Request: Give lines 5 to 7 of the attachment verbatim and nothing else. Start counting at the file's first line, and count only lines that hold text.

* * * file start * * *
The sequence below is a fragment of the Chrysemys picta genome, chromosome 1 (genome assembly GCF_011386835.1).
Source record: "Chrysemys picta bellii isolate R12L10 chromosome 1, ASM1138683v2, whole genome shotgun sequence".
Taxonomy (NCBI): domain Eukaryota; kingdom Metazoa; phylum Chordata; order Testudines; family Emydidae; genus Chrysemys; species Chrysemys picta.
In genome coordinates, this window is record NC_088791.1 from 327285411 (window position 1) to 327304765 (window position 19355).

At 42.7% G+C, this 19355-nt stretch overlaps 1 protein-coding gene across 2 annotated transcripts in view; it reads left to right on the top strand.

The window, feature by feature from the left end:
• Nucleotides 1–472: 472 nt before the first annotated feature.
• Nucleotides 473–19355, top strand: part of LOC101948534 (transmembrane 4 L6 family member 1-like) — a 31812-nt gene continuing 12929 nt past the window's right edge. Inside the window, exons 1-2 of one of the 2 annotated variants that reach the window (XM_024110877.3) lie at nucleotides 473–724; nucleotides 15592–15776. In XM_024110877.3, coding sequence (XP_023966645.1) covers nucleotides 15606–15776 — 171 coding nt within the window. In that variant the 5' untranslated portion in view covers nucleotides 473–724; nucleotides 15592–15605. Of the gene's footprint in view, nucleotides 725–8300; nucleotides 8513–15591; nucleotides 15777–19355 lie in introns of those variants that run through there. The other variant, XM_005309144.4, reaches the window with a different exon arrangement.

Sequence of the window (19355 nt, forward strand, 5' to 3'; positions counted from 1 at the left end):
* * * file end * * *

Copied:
At 42.7% G+C, this 19355-nt stretch overlaps 1 protein-coding gene across 2 annotated transcripts in view; it reads left to right on the top strand.

The window, feature by feature from the left end:
• Nucleotides 1–472: 472 nt before the first annotated feature.